Because of (ii), I can't use this material anymore. I need a resistivity of 1-10 ohm-cm. I am looking at matweb for materials right now, but most don't have the right combination of properties.

This project is pushing the limits of current technology. We are putting 2000W through a 1cm^2 chip area. Very very difficult.

You have callisters book too. That book is a good paper weight. :smile:
 
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  • #9
Ah yes, I played around with the numbers and material selection and I think I got a number that will work. The temp diff is only 40C, and so shock is no longer an issue. But now the material is very VERY thin, on the order of 0.8mm thick. (but still silicon carbide)

Fantabulous.
 
  • #10
This is crazy...903C!

If nothing else (melting the packaging, breaking stuff from differential thermal expansion, etc.) do you know how pathetically small electron mobilities in Si become at temperatures like that? Your chip will be at least several tens of times slower than it woulb be, close to room temperature.
 
  • #11
Cyrus..."fill in blank" is thy name!

You don't know all the details yet! :biggrin:

Don't worry, the chip is NOT at 903C. The Sillicon Carbide I was modeling the chip as, FOR THE SURFACE ONLY! Was at 70C. Due to internal heat generation and surface convection (h=400,000), the bottom temp would be at 903C. This is PERFECTLY FINE, because I AM NOT modeling the BOTTOM OF THE CHIP!

Anywho, don't sweat it. I will give you all a post with all the details once I am done with the project, as for now, I don't have the time to do all that, sorry.

Just trust me, it DOES Work. :wink:

breaking stuff from differential thermal expansion, etc.

Yes, based on that thermal shock parameter, it was a problem, but I have worked a way around it. (I think) I had to make the chip 0.8mm thick, but now the temperature differnce is only 40C. No more shock issues.
 
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  • #13
Another question, anyone know of a material that I can use as an insulator? It has to be very thin, something I can spray on as a film on the order of nanmeters thick, if possible.
 
  • #14
Crap, anyone know of a thermal paste/grease that is good for temperatures in the range of 800C?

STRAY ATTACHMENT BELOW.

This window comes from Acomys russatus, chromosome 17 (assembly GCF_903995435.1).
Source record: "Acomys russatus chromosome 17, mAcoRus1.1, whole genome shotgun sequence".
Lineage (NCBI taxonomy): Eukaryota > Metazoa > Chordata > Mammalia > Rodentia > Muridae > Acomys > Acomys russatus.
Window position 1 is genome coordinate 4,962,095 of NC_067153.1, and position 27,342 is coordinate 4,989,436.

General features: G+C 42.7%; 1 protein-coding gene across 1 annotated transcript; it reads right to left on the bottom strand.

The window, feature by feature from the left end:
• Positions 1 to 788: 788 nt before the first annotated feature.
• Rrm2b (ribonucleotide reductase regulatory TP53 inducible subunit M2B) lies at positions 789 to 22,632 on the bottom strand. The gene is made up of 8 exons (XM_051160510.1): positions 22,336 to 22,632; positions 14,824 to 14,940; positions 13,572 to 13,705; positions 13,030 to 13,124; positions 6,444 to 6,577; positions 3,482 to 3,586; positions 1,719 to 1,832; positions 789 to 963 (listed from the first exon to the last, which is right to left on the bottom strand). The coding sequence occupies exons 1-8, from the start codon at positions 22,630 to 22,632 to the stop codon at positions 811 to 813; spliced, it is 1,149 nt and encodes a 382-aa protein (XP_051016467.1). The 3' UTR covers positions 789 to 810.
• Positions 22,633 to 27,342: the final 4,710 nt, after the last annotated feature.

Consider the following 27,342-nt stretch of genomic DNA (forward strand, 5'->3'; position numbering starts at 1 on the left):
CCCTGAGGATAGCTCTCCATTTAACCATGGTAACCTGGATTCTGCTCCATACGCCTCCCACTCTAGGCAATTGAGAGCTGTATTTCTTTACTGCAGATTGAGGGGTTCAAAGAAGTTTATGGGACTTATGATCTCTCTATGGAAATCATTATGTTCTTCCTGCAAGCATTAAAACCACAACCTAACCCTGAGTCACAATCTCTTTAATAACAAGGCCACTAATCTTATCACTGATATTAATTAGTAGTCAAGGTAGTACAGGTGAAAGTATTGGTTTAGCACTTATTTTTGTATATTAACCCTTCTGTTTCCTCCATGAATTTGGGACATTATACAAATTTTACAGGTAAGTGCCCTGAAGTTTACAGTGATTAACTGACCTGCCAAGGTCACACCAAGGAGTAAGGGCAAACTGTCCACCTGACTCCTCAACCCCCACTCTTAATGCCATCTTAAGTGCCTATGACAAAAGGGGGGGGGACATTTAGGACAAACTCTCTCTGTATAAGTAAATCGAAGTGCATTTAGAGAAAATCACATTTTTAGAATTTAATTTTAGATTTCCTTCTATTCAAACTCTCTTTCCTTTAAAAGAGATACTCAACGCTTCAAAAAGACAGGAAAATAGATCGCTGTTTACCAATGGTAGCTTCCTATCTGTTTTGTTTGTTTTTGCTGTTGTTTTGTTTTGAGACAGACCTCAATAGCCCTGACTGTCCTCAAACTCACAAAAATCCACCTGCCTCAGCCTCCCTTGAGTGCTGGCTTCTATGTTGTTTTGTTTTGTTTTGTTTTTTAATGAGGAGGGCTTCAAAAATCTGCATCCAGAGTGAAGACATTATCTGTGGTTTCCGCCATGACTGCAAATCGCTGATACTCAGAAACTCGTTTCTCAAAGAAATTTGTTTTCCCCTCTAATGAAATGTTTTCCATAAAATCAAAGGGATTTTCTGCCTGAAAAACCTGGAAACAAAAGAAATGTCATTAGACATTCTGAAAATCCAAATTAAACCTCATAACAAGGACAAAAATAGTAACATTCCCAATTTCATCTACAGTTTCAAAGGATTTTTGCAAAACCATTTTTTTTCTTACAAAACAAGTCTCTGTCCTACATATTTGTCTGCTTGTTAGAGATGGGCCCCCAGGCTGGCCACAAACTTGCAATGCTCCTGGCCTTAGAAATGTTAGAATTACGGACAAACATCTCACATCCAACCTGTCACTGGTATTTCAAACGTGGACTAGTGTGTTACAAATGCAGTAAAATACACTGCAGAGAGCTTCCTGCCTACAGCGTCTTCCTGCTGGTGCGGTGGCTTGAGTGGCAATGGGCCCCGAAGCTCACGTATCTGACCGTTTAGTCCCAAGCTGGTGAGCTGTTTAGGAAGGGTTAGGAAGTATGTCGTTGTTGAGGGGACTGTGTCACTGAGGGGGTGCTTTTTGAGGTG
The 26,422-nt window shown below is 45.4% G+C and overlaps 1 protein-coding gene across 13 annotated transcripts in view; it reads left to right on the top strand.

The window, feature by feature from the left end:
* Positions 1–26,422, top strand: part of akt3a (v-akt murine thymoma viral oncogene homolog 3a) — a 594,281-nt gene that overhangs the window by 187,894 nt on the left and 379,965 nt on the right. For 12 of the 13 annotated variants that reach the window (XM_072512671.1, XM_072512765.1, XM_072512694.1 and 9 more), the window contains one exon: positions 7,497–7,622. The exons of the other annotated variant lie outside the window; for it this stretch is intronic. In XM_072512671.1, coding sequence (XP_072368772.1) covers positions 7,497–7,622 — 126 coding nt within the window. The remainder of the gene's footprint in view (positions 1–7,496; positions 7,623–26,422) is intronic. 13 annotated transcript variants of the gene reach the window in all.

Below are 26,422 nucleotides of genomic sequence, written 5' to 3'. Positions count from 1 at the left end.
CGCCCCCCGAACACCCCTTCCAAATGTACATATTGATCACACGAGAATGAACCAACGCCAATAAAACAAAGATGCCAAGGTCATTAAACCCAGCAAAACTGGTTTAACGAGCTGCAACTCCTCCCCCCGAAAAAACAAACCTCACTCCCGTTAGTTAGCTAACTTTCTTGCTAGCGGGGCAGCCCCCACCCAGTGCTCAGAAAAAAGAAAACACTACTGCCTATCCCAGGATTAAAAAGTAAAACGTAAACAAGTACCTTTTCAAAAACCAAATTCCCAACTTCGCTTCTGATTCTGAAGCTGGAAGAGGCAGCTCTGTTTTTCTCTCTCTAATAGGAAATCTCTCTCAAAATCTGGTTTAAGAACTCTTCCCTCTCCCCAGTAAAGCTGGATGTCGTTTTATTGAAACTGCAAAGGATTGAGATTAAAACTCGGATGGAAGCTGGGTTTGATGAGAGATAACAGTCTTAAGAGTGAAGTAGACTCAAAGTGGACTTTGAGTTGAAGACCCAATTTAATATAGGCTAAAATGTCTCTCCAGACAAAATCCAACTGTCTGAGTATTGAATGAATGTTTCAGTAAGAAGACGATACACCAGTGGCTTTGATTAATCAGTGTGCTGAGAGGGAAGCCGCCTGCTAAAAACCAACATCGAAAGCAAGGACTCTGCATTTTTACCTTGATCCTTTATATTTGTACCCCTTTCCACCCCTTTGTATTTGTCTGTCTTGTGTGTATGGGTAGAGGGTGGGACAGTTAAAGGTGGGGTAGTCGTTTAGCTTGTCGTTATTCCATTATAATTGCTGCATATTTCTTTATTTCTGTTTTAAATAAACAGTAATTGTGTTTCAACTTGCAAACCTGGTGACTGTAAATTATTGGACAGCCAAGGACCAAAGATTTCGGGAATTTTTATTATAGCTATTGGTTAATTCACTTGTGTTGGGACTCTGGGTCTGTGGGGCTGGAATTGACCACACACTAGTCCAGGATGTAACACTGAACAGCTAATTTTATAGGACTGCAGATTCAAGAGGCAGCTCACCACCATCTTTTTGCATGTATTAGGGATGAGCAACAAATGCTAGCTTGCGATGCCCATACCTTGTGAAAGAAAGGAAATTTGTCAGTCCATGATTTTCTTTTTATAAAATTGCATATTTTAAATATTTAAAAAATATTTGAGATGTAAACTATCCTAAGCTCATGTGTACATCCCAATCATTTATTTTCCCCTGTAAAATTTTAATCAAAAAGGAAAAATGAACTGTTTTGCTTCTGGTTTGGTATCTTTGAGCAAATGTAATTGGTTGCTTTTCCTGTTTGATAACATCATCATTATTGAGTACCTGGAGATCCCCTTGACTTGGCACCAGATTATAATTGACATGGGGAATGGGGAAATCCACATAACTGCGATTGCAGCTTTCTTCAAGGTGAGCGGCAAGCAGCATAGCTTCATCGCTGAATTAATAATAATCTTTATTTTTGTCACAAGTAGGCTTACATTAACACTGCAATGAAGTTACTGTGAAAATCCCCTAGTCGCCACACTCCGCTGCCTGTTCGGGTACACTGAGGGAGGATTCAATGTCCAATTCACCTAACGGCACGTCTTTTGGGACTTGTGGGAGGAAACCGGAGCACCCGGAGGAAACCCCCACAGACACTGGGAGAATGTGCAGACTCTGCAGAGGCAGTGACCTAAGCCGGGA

Related to Silicon Carbide Thermal Shock Parameter: 167C Explained

What is Silicon Carbide Thermal Shock Parameter (167C)?

Silicon Carbide Thermal Shock Parameter (167C) is a measurement of the ability of silicon carbide material to withstand sudden changes in temperature without fracturing or breaking. It is a critical factor in determining the durability and reliability of silicon carbide in high-temperature applications.

Why is Silicon Carbide Thermal Shock Parameter (167C) important in scientific research?

Silicon Carbide Thermal Shock Parameter (167C) is important in scientific research because it helps scientists understand and predict the behavior of silicon carbide in extreme temperature environments. This knowledge is crucial in the development and improvement of various high-temperature technologies and materials.

How is Silicon Carbide Thermal Shock Parameter (167C) measured?

Silicon Carbide Thermal Shock Parameter (167C) is measured through a thermal shock test, which involves subjecting the material to sudden and extreme temperature changes. The material's ability to withstand these changes without fracturing or breaking is then measured and recorded as the thermal shock parameter.

What are the factors that affect Silicon Carbide Thermal Shock Parameter (167C)?

The main factors that affect Silicon Carbide Thermal Shock Parameter (167C) include the composition and structure of the material, the rate of temperature change, and the presence of impurities or defects. These factors can significantly influence the material's thermal conductivity and its ability to withstand thermal shock.

How can Silicon Carbide Thermal Shock Parameter (167C) be improved?

To improve Silicon Carbide Thermal Shock Parameter (167C), scientists and engineers can modify the composition and structure of the material, such as adjusting the ratio of silicon to carbon atoms. Additionally, the fabrication and processing methods can also be optimized to reduce the presence of impurities and defects, thereby enhancing the material's thermal shock resistance.